[Date Prev][Date Next][Thread Prev][Thread Next][Date Index][Thread Index]

**To**:**Aquatic-Plants at actwin_com****Subject**:**Re: Transformer for Dupla heating cables****From**:**Paul Nicholson <paul at eisusa_com>**- Date: Thu, 9 Oct 1997 09:29:30 -0700
- In-Reply-To: <199710090748.DAA11140 at acme_actwin.com>

At 3:48 AM -0400 10/9/97, Neil Schneider <pacneil at home_com> wrote: >Ohms law says: P(ower in watts)=E(volts) x I(current) so a 250W cable at >42 volts draws 5.95 amps of current. Driven by a 24 volt transformer the >same cable would draw 10.42 amps. I doubt the voltage is crititical for >something like a heating cable. You will need to supply a transformer >that >can supply sufficient current. I would recommend something capable of 15 >Amp >minimum, preferably 20 Amps for a safety margin. As always Your mileage >may >vary. > You are absolutely right that P=EI. The conclusion that the current will go up as the voltage decreases is like saying that as the water pressure goes down, you can get more water through the same size pipe. The resistance of the heating cable is constant. You first need to figure the resistance of the cable using the formula R = E^2/P where E and P are the rated voltage and power ratings of the cable. If it's rated for 250 watts at 42 volts, then the resistance is 7.056 ohms. WIth a resistance of 7.056 ohms at 24 volts, the cable will deliver P=E^2/R which is 81 watts at 24 volts. I suggest that you measure the resistance of the cable with an ohmmeter, and verify the rated voltage and power. Paul Paul Nicholson Electronic Imaging Systems, Inc. TEL 805 532 1068 5148 Commerce Avenue, Unit F FAX 805 532 1065 Moorpark, CA 93021 U.S.A. paul at eisusa_com http://www.eisusa.com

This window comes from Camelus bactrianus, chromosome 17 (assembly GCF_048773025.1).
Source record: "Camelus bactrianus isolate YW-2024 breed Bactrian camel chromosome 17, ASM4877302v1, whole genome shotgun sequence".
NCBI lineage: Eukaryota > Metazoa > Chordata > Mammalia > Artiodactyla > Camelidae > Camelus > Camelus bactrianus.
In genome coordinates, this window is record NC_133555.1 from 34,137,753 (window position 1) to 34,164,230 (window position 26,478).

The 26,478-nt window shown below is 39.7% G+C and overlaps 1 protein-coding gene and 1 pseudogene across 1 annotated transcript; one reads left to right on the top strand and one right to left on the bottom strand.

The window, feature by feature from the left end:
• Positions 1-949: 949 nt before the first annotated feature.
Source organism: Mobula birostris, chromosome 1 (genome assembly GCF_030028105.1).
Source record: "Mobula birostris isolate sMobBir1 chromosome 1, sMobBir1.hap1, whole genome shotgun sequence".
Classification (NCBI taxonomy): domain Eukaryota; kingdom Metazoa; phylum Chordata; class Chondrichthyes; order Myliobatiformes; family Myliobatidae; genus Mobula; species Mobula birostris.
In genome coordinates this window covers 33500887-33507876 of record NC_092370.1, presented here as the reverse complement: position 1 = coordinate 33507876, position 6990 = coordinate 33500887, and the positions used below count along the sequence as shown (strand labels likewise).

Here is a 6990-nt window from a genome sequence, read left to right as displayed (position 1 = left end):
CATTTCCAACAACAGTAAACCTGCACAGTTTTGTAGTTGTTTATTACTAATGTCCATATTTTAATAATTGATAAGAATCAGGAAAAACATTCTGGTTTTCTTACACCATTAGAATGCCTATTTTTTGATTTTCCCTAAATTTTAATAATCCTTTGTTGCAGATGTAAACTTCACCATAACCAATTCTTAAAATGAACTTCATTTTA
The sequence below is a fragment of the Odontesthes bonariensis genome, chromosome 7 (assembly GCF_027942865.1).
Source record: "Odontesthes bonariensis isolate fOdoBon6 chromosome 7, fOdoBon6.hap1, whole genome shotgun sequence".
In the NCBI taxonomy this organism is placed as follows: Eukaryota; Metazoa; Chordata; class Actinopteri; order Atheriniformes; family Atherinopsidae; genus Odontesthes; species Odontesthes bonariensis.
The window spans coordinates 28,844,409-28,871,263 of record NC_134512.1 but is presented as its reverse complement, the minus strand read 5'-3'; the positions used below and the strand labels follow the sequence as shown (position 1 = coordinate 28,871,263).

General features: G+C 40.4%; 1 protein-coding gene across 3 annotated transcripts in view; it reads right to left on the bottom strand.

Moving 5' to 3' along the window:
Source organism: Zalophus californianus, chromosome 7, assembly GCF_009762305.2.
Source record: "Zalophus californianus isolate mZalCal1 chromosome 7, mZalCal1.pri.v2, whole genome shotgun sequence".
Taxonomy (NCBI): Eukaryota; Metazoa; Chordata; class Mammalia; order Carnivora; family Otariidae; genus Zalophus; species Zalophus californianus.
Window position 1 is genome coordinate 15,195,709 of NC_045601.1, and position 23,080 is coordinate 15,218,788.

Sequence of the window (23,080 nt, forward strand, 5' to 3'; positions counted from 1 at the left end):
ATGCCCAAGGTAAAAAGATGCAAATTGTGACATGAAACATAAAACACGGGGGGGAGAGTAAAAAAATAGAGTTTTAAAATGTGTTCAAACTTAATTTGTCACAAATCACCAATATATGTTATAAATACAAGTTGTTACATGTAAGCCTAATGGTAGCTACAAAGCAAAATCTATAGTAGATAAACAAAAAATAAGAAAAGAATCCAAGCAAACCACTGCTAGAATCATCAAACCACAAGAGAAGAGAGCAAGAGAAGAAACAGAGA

- Prev by Date:
**Plant Bleaching** - Next by Date:
**Dupla heating cables** - Prev by thread:
**Re: Transformer for Dupla heating cables** - Next by thread:
**Re: my tiny tank (again)** - Index(es):